Fig. 2
figure2

Net color changes of mamey and carrot carotenoid microcapsules during storage. “Division slash” (25 °C in daylight); “Filled rectangle” (25 °C without access to daylight); “Filled diamond” (4 °C without access to daylight). a MAG5, b MAG10, c CAG5 and d CAG10. The data shown correspond to means ± SDs (n = 3)

Carotenoid contents and antioxidant activities of microcapsules

The combination of MD–AG as EAs resulted in microcapsules with 23.06 ± 0.26 (MAG5), 36.69 ± 0.38 (MAG10), 62.68 ± 0.25 (CAG5), and 73.50 ± 0.24 (CAG10) μg β-carotene/g powder, whereas the combination of MD–MG led to minor carotenoid contents, 19.62 ± 0.52 (MMG5), 16.06 ± 0.52 (MMG10), 20.34 ± 0.48 (CMG5) and 15.53 ± 0.40 (CMG10) μg β-carotene/g powder, due to higher outlet temperatures (Table 1). The in vitro antioxidant activities of the MD–AG microcapsules were 51.11 ± 4.30 (MAG5), 49.08 ± 2.21 (MAG10), 60.06 ± 1.52 (CAG5), and 61.53 ± 2.74 (CAG10) TEAC/g powder, whereas for the MD–MG microcapsules were 24.07 ± 3.42 (MMG5), 22.08 ± 2.79 (MMG10), 30.58 ± 2.48 (CMG5) and 31.23 ± 2.96 (CMG10) TEAC/g powder.

Cooler outlet temperatures such as the ones obtained for MD–AG microcapsules (Table 1) were more effective for the protection of carotenoids, leading to higher retention rates. For this reason, the storage studies and in vivo antioxidant activities were performed on only MD–AG microcapsules. Figure 3 shows the carotenoid contents of mamey and carrot microcapsules after three months of storage under different temperature and light conditions. The carotenoid contents in carrot powders were higher than those in mamey powders, and this is consistent with the data obtained from the extracts used for spray drying. Storage results showed that higher concentrations of EAs (10% MD and 10% AG) slowed down the carotenoid losses compared to the lower concentrations of EAs (10% MD and 5% AG) under the same storage conditions. In contrast, cooler storage temperatures reduce the rate of carotenoid degradation. At the end of the storage at 4 °C, almost 70% (MAG5 and CAG5) and 80% (MAG10 and CAG10) of carotenoids were preserved, showing that the use of MD and AG as EAs was effective (p < 0.05) to protect the carotenoids from degradation.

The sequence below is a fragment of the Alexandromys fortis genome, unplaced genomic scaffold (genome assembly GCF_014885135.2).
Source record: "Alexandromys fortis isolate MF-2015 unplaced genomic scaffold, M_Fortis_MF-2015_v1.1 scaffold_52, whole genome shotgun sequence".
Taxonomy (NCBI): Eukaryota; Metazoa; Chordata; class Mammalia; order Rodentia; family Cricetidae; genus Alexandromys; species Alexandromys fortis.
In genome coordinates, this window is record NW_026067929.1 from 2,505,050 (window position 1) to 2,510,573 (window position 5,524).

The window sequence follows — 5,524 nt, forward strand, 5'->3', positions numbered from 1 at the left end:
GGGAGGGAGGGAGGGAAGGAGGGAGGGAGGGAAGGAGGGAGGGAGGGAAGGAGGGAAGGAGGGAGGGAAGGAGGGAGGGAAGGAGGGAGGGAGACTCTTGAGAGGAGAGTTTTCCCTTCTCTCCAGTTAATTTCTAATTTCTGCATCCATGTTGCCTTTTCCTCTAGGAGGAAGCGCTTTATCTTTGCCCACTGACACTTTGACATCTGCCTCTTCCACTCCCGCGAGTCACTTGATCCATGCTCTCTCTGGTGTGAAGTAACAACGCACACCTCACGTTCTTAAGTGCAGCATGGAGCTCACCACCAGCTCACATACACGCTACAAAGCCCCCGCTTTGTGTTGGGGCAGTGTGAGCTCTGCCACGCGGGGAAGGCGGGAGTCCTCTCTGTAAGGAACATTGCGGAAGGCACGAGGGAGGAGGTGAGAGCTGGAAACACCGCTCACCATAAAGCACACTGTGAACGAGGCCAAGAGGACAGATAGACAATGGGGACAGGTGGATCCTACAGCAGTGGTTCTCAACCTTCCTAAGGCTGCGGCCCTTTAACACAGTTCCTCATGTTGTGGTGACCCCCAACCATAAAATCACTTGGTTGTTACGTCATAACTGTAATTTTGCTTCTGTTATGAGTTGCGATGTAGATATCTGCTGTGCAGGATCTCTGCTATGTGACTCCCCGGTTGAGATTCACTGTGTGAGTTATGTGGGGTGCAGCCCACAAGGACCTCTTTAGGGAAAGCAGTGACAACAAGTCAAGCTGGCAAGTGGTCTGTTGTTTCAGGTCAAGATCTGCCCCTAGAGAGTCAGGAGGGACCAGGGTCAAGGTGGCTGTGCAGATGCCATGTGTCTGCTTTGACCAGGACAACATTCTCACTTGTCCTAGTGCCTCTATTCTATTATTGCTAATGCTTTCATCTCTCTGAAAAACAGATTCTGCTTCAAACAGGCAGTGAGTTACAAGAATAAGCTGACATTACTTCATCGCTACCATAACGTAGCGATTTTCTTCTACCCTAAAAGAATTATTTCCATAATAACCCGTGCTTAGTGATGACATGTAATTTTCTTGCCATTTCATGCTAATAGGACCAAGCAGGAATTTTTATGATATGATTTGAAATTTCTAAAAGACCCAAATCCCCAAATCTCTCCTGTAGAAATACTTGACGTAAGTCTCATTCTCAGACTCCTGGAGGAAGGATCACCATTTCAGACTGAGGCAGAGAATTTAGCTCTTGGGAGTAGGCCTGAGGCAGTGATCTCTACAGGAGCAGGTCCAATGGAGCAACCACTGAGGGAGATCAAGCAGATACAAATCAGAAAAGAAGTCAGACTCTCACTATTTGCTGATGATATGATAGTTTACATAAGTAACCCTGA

Fig. 3
figure3

Carotenoid contents of mamey and carrot microcapsules stored at different temperature and light conditions. “Filled triangle” (4 °C without access to daylight); ““Filled rectangle” (25 °C without access to daylight); ““Filled circle” (25 °C in daylight). a MAG5; b MAG10; c CAG5; d CAG10. The data shown correspond to means ± SDs (n = 3)

Figure 4 shows the in vitro antioxidant activities of mamey and carrot microcapsules after three months of storage under different temperature and light conditions. The decrease in the antioxidant activities follows the same trend that the powders exhibit for the carotenoid losses. Cooler temperatures, lack of daylight, and higher concentrations of EAs resulted in minor antioxidant activity losses.

Fig. 4
figure4

Antioxidant activities of mamey and carrot microcapsules stored at different temperature and light conditions. “Filled tritangle” (4 °C without access to daylight); “Filled rectangle” (25 °C without access to daylight); “Filled circle” (25 °C in daylight). a MAG5; b MAG10; c CAG5; d CAG10. The data shown correspond to means ± SDs (n = 3)